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Jul 7, 2010 06:58 AM

Cochon Noir reports?

I have some friends coming in town for the Furthur show at the Mann on Saturday and was wondering if anyone had been to the newly opened Cochon Noir - Recommend it as a pre-show spot?

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  1. Do you know when they opened?

    1 Reply
    1. re: barryg

      They opened at the beginning of June.

    2. The original comment has been removed
      1. Probably the best ribs I've had outside of Memphis (and with white table cloth service to boot.) The bar is not finished yet, but they will give you a complimentary glass of wine (and you can BYOB until the bar is officially open.)

        So far, I've had the pork ribs (incredible meaty St. Louis cut.) A whole rack at $25 will give you a large second meal, and they heat up nicely in a toaster oven ...

        I never thought Prime Rib smoked was a good idea, but their version came out perfectly rare, tender and moist and the light smoky flavor was not overpowering.

        The one time I ordered the Korobuta chop, it was served well-done. I mentioned to the owner that he should give diners the option of ordering it pink, and I'm sure he will from now on. Perfectly grilled, but that is the Kobe of pork, and can't be served cooked well.

        I had lunch once, and ordered the pulled pork. Unlike the Carolina style, LCN's version is meat stripped off their ribs and served with a sweet KC-style sauce. The sauce (always served on the side with the dry-rubbed ribs) is reminiscent of Sweet Baby Ray's, which IMO is the king of bottled sauces, but with a bit more cayenne, so there is some bite.

        I smoke my own butts at home, so I don't mind a non-authentic pulled pork sammy, especially if it has crunchy bark in each bite, and they are detail-oriented enough to "scoop" the roll so the pork doesn't ooze out after the first bite. Lunch comes with superb parmesan potato wedges, crunchy outside and tender inside.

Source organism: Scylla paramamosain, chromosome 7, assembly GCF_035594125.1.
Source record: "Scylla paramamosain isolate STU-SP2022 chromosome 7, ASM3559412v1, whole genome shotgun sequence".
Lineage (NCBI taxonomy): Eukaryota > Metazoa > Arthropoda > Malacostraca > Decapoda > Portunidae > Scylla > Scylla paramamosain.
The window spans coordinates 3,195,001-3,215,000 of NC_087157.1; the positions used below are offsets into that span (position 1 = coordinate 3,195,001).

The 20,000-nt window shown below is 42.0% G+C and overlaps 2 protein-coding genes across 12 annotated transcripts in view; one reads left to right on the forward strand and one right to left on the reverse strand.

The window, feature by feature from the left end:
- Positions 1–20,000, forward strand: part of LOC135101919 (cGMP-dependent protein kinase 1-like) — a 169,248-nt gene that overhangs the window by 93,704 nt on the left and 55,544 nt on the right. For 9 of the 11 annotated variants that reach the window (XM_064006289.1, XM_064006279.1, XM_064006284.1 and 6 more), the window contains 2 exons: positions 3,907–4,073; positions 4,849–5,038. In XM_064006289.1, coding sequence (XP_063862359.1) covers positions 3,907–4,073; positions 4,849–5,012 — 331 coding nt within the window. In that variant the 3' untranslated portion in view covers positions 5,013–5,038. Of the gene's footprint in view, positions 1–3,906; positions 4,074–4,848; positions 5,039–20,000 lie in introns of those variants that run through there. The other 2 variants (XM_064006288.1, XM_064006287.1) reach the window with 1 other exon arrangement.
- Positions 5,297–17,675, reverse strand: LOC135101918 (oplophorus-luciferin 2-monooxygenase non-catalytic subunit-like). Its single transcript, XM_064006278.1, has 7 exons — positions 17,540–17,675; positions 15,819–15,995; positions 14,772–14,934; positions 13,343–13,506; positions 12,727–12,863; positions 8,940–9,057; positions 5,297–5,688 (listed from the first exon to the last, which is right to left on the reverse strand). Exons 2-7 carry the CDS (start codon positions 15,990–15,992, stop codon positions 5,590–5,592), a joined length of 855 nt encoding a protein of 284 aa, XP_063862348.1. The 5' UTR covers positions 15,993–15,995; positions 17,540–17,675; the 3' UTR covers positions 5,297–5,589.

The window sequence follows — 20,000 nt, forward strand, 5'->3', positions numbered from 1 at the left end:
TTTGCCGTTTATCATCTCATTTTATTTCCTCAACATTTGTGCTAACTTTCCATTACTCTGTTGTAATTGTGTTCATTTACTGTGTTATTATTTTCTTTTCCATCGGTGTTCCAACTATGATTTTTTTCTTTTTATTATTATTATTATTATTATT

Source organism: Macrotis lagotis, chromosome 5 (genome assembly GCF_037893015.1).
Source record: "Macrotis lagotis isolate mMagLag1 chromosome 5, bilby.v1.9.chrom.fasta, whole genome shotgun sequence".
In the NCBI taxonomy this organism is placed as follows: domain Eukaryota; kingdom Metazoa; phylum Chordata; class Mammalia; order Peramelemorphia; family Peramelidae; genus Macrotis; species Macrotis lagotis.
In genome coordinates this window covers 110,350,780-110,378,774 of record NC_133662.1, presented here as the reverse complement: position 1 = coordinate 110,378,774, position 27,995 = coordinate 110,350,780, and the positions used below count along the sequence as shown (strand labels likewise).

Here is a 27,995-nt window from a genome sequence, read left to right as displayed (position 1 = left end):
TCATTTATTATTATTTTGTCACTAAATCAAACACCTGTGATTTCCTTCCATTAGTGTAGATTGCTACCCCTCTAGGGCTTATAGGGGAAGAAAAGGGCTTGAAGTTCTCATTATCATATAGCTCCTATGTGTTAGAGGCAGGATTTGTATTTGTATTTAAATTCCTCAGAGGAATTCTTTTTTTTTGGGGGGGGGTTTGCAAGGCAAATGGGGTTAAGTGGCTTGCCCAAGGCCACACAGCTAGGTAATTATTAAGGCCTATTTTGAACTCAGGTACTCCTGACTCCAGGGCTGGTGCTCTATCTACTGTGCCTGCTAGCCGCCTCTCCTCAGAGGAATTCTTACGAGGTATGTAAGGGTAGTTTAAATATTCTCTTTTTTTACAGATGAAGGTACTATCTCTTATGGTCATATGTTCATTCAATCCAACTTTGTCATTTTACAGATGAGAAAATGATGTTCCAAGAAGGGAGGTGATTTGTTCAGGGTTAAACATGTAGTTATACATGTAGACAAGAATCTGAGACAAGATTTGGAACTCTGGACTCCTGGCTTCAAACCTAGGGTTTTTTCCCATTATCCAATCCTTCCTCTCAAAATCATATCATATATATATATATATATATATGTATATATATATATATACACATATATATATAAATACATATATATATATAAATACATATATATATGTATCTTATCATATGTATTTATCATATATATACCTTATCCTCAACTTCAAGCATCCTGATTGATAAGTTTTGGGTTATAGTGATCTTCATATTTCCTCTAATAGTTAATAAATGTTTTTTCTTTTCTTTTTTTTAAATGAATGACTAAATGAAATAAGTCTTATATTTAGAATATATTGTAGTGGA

For dinner, the sides are little pricey (like 8 bucks for mac and cheese) but these are "from scratch" versions, and killer. The snapper soup is also a very non-traditional, almost New-Orleans style tomato based version with a hint of heat, but plenty of meat and a bargain at $6.00. All my meals were served piping hot from the visible kitchen area.

        The owner had spent a lot of time in Vegas, and it shows. The Jazz acts can be unpredictable, but I think once the bar scene starts, that will even out.

        I have not had a bad bite of food there, and go back whenever I can, as I live a couple of miles away, and don't need to fight the Schuylkill. I might raise my rating to five once I see how the bar takes shape. I'm not sure when the time frame is.

        3 Replies
        1. re: phillyjazz

          Thanks phillyjazz. What kind of acts do they get there? OT, but it sounds like you might know: where is a chill spot to catch some real jazz now that Ortlieb's has closed? Fusion and edgy stuff is ok; would prefer to avoid bland vocal stuff. I like Chris' well enough, but can't really pop in there casually because of the cover and the bar gets so crowded.

          1. re: barryg

            The "house band" is called the "League of Extraordinary Gentlemen." Good players, but very "busy" if you compare them to the more mature Philly cats. It is a cavernous industrial space, so there is a lot of echo, so not conducive to drums that are less-than subtle. There are also singers, and other local acts, and an 18-piece big band the last Thus of each month. Thurs is "sitting in" night and "Wed" is vocalist "sitting in" night.

            IMO, this is all a little premature without a bar there... I guess the carrying costs are such that the owner needs some "asses in seats." Their website should have a listing of the music calendar.

            1. re: barryg

              BTW, the best places to catch REAL jazz right now are Grey Restaurant and Lounge, 132 Chestnut Street on Wednesdays. Also La Rose Sunday Jam sessions in Germantown.